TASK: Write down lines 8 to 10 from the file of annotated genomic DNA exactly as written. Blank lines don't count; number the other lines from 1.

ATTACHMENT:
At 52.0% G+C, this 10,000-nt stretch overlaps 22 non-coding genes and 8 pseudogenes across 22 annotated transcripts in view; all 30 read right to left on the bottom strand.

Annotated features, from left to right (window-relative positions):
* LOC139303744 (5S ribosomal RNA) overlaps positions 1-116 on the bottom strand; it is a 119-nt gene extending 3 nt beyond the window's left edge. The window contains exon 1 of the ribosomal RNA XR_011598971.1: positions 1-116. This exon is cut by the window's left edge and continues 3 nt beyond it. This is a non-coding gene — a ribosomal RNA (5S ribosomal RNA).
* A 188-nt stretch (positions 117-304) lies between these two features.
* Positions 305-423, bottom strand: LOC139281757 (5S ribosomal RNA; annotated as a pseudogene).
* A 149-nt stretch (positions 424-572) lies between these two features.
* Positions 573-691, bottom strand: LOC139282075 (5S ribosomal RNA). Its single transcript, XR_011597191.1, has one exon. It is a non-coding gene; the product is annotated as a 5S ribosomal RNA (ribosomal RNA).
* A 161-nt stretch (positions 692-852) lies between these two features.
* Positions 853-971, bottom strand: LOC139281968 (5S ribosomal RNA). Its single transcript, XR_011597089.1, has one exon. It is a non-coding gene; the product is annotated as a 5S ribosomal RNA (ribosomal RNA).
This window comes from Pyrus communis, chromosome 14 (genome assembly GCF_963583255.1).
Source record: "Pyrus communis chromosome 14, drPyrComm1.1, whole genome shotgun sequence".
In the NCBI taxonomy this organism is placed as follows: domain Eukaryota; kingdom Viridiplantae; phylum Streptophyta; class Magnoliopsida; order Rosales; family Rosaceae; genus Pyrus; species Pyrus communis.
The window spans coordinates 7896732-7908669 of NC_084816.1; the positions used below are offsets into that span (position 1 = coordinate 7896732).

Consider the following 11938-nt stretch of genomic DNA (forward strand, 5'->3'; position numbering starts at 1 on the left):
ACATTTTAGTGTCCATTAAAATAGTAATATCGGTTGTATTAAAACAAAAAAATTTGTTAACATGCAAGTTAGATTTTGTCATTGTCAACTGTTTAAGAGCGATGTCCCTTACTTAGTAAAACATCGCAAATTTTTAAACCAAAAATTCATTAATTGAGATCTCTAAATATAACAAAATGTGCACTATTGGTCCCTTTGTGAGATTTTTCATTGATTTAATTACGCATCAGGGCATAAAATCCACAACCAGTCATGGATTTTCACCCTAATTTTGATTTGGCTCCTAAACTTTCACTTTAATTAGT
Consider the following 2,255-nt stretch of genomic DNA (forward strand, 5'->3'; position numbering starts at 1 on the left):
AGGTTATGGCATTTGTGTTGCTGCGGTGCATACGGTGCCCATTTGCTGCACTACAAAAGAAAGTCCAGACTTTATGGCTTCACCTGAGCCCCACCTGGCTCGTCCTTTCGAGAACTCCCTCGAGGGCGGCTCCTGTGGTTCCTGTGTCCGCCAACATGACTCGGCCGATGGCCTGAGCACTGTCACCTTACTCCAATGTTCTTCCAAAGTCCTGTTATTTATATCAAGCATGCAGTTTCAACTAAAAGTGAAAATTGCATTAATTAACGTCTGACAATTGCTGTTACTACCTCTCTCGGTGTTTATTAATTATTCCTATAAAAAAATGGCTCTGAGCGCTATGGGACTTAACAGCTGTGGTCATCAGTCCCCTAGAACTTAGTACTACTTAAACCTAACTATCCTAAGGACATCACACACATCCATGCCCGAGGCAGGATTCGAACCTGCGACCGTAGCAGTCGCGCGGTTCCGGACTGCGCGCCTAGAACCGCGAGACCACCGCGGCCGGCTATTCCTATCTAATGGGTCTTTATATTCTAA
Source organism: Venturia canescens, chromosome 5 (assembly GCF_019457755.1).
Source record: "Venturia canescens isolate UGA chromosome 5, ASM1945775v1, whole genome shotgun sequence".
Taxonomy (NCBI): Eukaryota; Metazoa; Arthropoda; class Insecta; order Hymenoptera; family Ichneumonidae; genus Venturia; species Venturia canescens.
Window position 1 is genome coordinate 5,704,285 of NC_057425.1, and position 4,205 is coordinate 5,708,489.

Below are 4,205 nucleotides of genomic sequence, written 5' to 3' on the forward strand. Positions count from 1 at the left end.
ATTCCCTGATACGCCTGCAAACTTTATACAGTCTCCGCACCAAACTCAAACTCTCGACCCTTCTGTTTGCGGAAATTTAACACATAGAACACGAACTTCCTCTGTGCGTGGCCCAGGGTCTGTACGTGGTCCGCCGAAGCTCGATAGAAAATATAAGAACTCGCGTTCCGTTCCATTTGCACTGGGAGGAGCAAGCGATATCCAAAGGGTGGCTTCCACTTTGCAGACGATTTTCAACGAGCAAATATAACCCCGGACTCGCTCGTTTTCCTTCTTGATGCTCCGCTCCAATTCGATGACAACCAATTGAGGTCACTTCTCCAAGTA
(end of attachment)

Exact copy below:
* A 161-nt stretch (positions 692-852) lies between these two features.
* Positions 853-971, bottom strand: LOC139281968 (5S ribosomal RNA). Its single transcript, XR_011597089.1, has one exon. It is a non-coding gene; the product is annotated as a 5S ribosomal RNA (ribosomal RNA).
This window comes from Pyrus communis, chromosome 14 (genome assembly GCF_963583255.1).